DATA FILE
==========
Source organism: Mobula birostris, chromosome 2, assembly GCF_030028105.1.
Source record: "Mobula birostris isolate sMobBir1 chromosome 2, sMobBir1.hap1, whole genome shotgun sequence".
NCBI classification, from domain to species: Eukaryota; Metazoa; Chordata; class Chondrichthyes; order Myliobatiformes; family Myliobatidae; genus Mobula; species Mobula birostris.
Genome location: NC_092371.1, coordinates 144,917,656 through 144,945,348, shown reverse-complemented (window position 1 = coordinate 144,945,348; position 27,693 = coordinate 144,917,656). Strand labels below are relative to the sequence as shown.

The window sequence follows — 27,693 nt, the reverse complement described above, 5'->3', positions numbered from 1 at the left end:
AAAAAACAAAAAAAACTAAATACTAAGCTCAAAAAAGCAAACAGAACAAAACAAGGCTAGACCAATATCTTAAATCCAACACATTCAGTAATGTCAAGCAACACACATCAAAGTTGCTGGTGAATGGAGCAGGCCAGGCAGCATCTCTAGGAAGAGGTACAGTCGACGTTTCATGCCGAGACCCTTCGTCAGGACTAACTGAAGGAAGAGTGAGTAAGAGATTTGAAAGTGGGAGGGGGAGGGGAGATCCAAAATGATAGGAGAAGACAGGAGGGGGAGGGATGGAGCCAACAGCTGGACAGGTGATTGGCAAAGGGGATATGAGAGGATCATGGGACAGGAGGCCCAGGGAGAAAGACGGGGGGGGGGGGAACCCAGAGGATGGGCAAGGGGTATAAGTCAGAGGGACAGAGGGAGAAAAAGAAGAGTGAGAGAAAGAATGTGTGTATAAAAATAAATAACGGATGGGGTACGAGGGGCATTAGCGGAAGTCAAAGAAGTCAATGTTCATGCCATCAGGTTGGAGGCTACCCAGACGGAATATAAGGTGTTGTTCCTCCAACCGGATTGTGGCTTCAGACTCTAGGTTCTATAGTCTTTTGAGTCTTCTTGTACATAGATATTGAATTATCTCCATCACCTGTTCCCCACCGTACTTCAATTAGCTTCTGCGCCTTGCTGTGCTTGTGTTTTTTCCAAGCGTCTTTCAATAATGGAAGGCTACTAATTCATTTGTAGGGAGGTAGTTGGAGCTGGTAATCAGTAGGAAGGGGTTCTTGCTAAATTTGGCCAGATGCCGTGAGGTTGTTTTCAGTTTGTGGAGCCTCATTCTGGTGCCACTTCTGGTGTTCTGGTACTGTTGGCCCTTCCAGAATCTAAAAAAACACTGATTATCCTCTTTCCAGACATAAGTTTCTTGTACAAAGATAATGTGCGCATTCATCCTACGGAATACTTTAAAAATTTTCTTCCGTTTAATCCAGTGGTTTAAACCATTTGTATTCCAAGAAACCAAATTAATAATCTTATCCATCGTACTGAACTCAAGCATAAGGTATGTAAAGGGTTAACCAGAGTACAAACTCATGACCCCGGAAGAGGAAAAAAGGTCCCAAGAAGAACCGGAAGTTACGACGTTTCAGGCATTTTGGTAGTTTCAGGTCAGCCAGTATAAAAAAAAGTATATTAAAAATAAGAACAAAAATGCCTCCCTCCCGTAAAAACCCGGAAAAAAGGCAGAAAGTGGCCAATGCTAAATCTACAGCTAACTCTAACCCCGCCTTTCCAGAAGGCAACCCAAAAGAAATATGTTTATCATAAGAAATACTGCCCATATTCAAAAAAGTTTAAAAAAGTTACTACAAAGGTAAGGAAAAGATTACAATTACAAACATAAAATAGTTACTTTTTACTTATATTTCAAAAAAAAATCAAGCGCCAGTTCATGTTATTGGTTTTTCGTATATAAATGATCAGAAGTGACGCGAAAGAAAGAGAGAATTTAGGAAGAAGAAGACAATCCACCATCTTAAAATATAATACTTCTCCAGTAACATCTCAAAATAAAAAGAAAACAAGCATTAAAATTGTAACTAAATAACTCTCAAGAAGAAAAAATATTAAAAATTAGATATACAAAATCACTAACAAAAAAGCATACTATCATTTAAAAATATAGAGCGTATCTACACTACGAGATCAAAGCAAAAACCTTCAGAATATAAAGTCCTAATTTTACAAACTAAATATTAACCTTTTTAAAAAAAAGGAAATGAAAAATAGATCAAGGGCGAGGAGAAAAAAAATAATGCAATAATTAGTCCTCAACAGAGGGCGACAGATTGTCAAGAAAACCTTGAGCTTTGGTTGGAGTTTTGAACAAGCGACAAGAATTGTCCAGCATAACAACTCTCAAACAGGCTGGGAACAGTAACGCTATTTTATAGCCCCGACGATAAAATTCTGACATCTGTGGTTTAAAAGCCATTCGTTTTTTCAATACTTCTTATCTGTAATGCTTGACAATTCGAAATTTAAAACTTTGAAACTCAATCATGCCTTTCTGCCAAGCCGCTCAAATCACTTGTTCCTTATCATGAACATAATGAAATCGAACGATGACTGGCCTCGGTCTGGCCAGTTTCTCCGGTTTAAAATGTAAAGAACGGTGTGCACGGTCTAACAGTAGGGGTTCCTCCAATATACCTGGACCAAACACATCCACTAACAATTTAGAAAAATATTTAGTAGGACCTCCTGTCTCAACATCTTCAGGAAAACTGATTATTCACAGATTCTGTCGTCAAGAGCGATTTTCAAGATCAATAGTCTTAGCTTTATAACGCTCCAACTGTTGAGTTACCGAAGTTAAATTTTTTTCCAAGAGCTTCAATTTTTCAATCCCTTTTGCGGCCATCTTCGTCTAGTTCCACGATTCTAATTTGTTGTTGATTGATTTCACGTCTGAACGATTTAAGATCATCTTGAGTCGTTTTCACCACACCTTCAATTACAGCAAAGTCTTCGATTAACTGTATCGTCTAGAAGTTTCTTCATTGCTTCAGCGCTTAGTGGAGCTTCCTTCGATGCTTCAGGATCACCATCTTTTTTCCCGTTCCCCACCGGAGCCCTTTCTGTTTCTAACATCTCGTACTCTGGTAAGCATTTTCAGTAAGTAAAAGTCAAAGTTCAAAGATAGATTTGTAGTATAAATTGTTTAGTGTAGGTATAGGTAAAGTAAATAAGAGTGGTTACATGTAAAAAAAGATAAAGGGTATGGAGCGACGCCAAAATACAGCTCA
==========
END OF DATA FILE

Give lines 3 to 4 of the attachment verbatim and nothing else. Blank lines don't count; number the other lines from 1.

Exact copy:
NCBI classification, from domain to species: Eukaryota; Metazoa; Chordata; class Chondrichthyes; order Myliobatiformes; family Myliobatidae; genus Mobula; species Mobula birostris.
Genome location: NC_092371.1, coordinates 144,917,656 through 144,945,348, shown reverse-complemented (window position 1 = coordinate 144,945,348; position 27,693 = coordinate 144,917,656). Strand labels below are relative to the sequence as shown.